The fallout from Georgia legislators passing SB 202, a package of new voting laws that some are referring to as ushering in a new Jim Crow era, has only just begun, and already the state has lost out on a major film production.
Actor Will Smith and director Antoine Fuqua were slated to begin filming for “Emancipation” on June 21, but that is no longer the case. In a joint statement, Smith and Fuqua said providing economic support to Georgia is not in alignment with the country moving in a forward direction.
“At this moment in time, the Nation is coming to terms with its history and is attempting to eliminate vestiges of institutional racism to achieve true racial justice,” said Smith and Fuqua’s statement. “We cannot in good conscience provide economic support to a government that enacts regressive voting laws that are designed to restrict voter access. The new Georgia voting laws are reminiscent of voting impediments that were passed at the end of Reconstruction to prevent many Americans from voting. Regrettably, we feel compelled to move our film production work from Georgia to another state.”
The film is about “Whipped Peter,” a slave who found refuge with the Union Army during the Civil War after running away from a St. Landry Parish, Louisiana, plantation. A photograph of Peter’s scarred and keloid-covered back was shared with newspapers around the country in 1863 to bolster support for abolishing slavery.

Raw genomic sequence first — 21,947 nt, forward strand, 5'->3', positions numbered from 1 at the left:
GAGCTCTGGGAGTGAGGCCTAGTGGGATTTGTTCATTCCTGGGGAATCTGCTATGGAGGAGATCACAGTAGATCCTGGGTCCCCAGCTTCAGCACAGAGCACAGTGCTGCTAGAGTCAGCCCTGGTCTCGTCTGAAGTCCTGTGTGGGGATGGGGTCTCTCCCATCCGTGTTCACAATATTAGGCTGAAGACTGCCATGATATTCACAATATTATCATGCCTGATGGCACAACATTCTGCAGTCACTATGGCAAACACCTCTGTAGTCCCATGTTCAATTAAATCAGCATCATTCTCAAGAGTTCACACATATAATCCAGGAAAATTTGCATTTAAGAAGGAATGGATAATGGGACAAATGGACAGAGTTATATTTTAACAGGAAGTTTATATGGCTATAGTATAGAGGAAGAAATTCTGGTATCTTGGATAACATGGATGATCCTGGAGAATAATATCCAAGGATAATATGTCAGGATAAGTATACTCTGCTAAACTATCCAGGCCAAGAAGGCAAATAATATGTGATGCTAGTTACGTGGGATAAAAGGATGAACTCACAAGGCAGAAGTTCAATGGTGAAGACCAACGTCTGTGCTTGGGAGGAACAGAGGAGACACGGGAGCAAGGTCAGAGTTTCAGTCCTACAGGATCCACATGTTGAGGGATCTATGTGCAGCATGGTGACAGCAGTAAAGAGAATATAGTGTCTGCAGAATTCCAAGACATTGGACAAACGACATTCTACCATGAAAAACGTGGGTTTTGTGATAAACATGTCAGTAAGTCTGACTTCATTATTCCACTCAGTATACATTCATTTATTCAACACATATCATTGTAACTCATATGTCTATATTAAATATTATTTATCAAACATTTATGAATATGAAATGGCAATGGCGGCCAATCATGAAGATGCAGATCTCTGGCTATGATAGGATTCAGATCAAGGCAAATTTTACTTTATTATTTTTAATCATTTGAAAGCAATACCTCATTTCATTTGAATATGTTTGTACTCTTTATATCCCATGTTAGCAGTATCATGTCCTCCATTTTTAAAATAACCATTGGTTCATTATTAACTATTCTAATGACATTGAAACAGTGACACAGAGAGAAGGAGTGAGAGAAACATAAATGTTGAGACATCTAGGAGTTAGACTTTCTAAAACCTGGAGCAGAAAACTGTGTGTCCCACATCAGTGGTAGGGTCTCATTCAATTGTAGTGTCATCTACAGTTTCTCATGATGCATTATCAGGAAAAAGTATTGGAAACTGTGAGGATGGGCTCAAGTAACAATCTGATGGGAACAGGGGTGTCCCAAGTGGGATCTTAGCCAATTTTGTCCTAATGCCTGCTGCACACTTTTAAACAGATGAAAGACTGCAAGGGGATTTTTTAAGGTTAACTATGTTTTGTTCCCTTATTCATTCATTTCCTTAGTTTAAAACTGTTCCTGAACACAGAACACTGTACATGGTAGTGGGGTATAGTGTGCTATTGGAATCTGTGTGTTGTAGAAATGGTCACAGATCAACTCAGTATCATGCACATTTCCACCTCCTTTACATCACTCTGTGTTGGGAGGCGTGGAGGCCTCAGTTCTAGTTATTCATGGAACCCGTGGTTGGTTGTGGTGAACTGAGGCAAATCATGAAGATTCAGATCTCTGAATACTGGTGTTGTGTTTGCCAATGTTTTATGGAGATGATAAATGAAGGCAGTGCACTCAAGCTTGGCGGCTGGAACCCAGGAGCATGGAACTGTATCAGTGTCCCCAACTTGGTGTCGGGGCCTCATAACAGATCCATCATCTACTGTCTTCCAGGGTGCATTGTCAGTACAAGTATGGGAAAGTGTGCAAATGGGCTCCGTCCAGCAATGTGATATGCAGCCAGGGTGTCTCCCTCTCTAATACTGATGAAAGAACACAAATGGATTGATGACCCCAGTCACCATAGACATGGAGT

The Republican-backed law was signed by Georgia’s Republican Gov. Brian Kemp last month. The sweeping elections law now requires voters to show ID to obtain an absentee ballot, shortens hours when absentee ballot drop boxes can be used, reduces the number of drop boxes in large counties, and criminalizes passing out food and beverages to those waiting in line to cast a ballot. Some argue the new voting restrictions are a meant to block Black votes and further secure Republican voting power in the historically red state.
Aside from losing its first major production of the year, Georgia also lost hosting duties for the MLB All-Star Game.
On social media people’s reactions on the “Emancipation” production being pulled from Georgia are mixed.
“Let’s not put people out of work. Don’t punish those who didn’t vote for this.”
“BLACK EXCELLENCE in action”
“I live in Ga… I don’t want to live in a poor state, but I don’t want to live in a racist state even more”
“I’m sad for the people in Georgia but I do think that their governments actions do merit consequences.”
Similarly the state saw boycotts by productions companies and actors in 2019 when legislators proposed the Heartbeat bill, an anti-abortion law. The law was signed in May of that year by Gov. Kemp and gave women up until six weeks to terminate a pregnancy.
Two months later a federal judge ruled the law was unconstitutional per the 14th Amendment and the decision in Roe v. Wade in 1992.
Judge Steve C. Jones said, “It is in the public interest, and is this court’s duty, to ensure constitutional rights are protected.”
Georgia’s new voting laws are already facing several court challenges.